Smartphone App Mobilizes Members of the Public to Be Cardiac Arrest First Responders

A real-world test showed that “app rescuers” arrived more than 3 minutes before an ambulance in 36% of cardiac arrests.

Smartphone App Mobilizes Members of the Public to Be Cardiac Arrest First Responders

A new smartphone app that connects members of the general public with people who are having a cardiac arrest has shown promise for speeding the initiation of resuscitation attempts, which is expected to improve bleak survival statistics in this setting.

The idea is that when emergency medical services (EMS) dispatchers receive a call and suspect cardiac arrest, they will simultaneously send an ambulance and ping users of the EHRA [European Heart Rhythm Association] First Responder App, all of whom have verified CPR training. Users who can respond most quickly will receive directions to guide them to the location, where they’ll attempt resuscitation until EMS arrives.

The app also includes a database showing the locations of publicly accessible automated external defibrillators that can be retrieved and brought to the scene.

The system is currently only available in parts of Germany, where researchers performed a proof-of-concept evaluation over 3 months. Over that span, there were 381 registered users (178 active) who were recruited using a local media campaign in Lübeck and 11 cardiac arrest alerts. “App rescuers” arrived at the scene more than 3 minutes before EMS in 36% of cases.

The next step is to evaluate whether using the system improves patient outcomes, and the German team is currently discussing how to do that in an ethical manner, according to Christian Elsner, MD (University Hospital Schleswig-Holstein, Lübeck), who is a member of the EHRA board.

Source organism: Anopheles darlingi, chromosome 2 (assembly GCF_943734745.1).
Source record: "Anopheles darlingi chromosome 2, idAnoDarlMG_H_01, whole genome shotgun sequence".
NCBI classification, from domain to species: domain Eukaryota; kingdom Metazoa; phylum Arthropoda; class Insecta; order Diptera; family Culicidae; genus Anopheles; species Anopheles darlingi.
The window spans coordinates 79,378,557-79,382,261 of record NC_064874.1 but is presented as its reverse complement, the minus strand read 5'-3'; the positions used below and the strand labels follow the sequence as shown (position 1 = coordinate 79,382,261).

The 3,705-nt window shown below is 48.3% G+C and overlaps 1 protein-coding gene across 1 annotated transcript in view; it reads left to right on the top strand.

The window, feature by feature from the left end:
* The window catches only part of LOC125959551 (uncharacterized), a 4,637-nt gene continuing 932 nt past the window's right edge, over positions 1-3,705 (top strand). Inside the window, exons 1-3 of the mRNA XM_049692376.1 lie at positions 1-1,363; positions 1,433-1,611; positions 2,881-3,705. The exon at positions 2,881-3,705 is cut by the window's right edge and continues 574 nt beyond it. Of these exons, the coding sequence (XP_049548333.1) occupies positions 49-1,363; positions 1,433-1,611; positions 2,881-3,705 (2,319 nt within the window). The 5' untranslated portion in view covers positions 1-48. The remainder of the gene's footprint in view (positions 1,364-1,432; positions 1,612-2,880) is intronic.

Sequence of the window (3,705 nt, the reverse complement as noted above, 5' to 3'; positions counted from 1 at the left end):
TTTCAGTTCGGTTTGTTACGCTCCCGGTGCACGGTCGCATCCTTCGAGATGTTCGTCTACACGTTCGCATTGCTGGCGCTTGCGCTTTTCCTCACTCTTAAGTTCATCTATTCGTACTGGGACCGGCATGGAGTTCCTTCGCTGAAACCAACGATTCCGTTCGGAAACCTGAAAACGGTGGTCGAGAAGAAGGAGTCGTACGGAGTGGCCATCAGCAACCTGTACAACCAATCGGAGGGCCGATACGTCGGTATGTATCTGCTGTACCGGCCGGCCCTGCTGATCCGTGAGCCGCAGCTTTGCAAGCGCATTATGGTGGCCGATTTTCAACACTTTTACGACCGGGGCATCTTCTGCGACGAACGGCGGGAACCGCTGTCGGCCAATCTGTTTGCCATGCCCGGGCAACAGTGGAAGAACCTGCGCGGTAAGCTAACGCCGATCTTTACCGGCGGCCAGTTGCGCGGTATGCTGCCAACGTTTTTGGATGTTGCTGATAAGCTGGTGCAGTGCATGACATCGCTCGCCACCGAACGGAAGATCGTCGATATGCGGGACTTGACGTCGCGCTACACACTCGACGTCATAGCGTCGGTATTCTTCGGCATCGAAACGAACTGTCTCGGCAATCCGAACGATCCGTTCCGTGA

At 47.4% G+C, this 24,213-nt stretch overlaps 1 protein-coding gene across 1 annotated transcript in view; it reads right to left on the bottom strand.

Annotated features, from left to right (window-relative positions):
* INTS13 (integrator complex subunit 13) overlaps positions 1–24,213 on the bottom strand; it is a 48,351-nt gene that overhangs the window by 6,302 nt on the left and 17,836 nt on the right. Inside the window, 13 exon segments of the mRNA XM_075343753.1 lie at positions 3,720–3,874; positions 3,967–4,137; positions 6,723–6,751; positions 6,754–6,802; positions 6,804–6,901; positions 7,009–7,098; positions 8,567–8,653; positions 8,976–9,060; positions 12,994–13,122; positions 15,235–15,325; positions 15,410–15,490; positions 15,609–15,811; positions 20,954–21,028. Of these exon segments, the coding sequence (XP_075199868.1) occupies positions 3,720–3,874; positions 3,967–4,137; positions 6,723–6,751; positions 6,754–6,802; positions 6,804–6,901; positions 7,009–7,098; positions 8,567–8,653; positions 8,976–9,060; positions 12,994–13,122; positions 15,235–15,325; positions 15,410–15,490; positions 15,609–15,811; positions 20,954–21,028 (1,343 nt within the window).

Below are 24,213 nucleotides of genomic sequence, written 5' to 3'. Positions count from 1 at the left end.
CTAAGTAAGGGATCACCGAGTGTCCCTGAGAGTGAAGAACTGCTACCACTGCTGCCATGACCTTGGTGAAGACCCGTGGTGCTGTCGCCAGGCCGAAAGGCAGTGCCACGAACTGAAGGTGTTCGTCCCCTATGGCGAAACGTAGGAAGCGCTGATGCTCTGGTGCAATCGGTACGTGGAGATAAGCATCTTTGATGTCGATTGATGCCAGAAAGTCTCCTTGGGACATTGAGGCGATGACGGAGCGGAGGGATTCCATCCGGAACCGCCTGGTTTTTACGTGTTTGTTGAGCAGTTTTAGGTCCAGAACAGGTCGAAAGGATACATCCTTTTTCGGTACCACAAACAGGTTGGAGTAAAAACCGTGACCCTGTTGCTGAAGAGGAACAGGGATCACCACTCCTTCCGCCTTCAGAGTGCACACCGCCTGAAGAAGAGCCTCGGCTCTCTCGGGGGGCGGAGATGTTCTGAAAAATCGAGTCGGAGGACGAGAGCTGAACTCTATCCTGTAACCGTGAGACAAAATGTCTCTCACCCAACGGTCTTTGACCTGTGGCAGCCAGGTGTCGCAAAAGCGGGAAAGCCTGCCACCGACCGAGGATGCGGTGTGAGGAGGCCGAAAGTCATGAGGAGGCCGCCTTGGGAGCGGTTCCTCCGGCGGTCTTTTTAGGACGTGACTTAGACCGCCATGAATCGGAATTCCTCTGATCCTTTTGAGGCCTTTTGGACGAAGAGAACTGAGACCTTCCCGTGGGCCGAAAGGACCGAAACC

He told TCTMD, however, that a speedier response is likely to have a clinical impact. “The rule of thumb is there’s 10% more survival per minute,” he said.

The concept for the app, a joint initiative of University Hospital Schleswig-Holstein and the EHRA, sprung out of similar smaller initiatives in Europe. The effort was announced in a press release issued to coincide with the EHRA EUROPACE-CARDIOSTIM 2017 meeting taking place this week in Vienna, Austria.

Elsner said the system is currently being rolled out in several cities in Germany, and the team has been in contact with stakeholders in numerous European countries and has begun translations into several languages.

He noted that the app can be branded with a city’s name and that integration with emergency dispatch services is relatively straightforward. In Germany, the app is easily configurable with the “click of a mouse” for nearly 60% of emergency systems. It would take about 1 to 3 days to implement the service in the remaining systems.

Costs are not very high, and the main concerns EMS systems have had revolve around data security—which is taken very seriously in Germany—and legal aspects, Elsner said. Those issues have been addressed by receiving certification that the app is “data secure” and by providing cities with the option to purchase insurance for those using the system, he said.

Elsner said that he hopes to see the app in use in 20% to 50% of German sites within the next 2 or 3 years.

Sources
Disclosures
  • The project receives funding from UKSH Förderstiftung, the Cardiology Clinic at University Clinic of Lübeck, and the EHRA.
  • Elsner reports no relevant conflicts of interest.

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